The only United States landing on the main islands of Japan during World War II was carried out by Eugene Fluckey on July 18th, 1945. It was the 12th patrol of the USS Barb and the submarine was just off the coast of Karafuto. Fluckey sent his men ashore and instructed them to place a bomb on the tracks of the coastal railway The explosion destroyed a sixteen car train and damaged the railroad.
After his 12th patrol on the USS Barb in August of 1945, Fluckey returned from the war and was assigned to Groton, Connecticut to supervise the finalization of the construction of the USS Dogfish (SS-360). The initial plan was for him to become the commanding officer once the boat was complete. However, once the Dogfish was finished he was sent to the office of the Secretary of the Navy so he could work on a project to unify the Armed Forces. From there he was transferred to the war plans division and in December of 1945 the Chief of Naval Operations, Fleet Admiral Chester W. Nimitiz, chose him to be his personal aide. In June of 1947 he once again took command of a submarine, the USS Halfbeak (SS-352). Two years later in June of 1949 he was tasked with the mission of establishing the Submarine Naval Reserve Force. In 1950 he was given the position of flag secretary for Admiral James Fife, Jr. In October of 1950 until July of 1953 he was the United States Naval Attache and Naval Attache for Air to Portugal. In 1953 he became the commanding officer of the USS Sperry (AS-12). He was commander of the Submarine Flotilla Seven from October 14th, 1955 until January 14th, 1956. Eventually he returned to the Naval Academy where he was the chairman of the Electrical Engineering Department. He was appointed to Rear Admiral, the highest rank he achieved, by President Dwight D. Eisenhower in July 1960. By 1961 he was the chairman of the Naval Board of Inspection of Survey and from June 1964 to June 1966 he served as ComSubPac (Commander Submarine Force, Pacific Fleet). The honor of Director of Naval Intelligence was his job from 1966 - 1968. He returned to involvement with Portugal in 1968 and became Chief of the Military Advisory Group for Portugal. After a very long and accomplished career, he finally retired from the military at the rank of Rear Admiral in 1972.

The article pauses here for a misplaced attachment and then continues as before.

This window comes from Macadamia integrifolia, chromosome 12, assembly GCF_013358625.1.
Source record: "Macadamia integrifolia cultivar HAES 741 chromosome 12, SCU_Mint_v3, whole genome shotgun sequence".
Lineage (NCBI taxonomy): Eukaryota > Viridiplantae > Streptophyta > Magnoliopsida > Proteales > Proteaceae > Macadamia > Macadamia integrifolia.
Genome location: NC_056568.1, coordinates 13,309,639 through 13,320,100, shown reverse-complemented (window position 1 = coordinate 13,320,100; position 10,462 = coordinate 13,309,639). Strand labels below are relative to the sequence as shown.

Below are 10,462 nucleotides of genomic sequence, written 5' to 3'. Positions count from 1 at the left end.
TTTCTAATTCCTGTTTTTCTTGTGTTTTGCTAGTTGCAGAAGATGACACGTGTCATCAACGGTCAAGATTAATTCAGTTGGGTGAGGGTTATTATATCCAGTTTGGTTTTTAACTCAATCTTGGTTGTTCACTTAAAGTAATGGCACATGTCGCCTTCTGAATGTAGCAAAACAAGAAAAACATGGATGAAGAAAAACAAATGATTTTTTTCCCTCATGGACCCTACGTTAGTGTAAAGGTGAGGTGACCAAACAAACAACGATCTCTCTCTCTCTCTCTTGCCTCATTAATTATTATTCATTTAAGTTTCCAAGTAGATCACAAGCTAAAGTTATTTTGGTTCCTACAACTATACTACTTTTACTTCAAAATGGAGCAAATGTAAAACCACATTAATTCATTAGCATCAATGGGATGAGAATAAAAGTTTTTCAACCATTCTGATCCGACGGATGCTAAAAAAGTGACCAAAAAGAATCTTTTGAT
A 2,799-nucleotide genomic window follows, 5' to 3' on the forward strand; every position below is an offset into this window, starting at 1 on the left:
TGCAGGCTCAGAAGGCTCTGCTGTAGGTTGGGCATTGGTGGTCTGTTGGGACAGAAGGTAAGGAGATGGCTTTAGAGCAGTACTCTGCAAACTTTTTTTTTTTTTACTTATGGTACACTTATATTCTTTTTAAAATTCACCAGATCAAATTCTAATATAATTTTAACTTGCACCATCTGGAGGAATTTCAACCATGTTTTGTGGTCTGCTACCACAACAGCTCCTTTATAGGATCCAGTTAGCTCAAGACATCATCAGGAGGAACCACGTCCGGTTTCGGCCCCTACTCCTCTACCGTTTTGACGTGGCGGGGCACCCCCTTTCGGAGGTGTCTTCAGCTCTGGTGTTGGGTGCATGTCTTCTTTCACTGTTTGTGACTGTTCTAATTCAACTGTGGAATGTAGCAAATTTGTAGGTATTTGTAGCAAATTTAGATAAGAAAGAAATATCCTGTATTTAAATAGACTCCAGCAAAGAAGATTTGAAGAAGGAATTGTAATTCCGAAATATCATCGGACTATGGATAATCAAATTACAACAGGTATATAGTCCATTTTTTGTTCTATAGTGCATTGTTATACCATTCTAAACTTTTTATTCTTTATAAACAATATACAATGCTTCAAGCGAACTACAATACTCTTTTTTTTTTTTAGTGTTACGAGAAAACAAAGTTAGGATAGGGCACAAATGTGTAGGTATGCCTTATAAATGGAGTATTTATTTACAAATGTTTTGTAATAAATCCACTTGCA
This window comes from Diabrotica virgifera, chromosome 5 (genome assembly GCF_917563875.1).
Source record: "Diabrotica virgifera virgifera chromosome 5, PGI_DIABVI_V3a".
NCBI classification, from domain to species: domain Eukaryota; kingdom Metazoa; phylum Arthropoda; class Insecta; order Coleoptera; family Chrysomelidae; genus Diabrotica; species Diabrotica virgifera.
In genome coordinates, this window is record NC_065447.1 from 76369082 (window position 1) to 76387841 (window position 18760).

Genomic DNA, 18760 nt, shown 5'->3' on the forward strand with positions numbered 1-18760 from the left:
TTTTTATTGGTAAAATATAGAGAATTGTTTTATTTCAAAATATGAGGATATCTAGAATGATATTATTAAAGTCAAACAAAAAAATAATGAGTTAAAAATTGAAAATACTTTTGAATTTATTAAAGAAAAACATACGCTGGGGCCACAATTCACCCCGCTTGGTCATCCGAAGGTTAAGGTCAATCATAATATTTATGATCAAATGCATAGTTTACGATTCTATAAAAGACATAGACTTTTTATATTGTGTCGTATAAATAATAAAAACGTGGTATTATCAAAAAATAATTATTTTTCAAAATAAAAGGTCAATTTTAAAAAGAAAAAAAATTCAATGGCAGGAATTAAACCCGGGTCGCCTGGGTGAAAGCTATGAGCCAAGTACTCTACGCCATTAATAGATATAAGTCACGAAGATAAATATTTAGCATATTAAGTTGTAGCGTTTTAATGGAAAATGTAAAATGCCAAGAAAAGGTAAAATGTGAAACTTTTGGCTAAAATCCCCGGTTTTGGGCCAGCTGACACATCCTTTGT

His first wife passed away in 1979. He married again and eventually moved to Portugal with his second wife where they ran an orphanage. In 1992 his book Thunder Below! was released. It detailed his time aboard the USS Barb during World War II. Eugene Fluckey developed Alzheimer's disease as he aged and on June 27th, 2007 he passed away from health complications that developed from the disease. His remains were buried in the South China Sea close to where he rescued the British and Australian prisoners of war in 1944. One of Eugene "Lucky" Fluckey's proudest feats was that none of his men were ever injured or killed aboard the USS Barb. He expresses this sentiment an excerpt from his book:
"I thought [...] be happy that no one under your command ever received a Purple Heart Medal for being wounded. Be happy that in spite of having erratic and circular-run torpedoes and more shells, bombs, and depth charges directed at the Barb than at any other submarine, she came home unscathed,." Thunder Below! (1992, Eugene Fluckey, p. 406)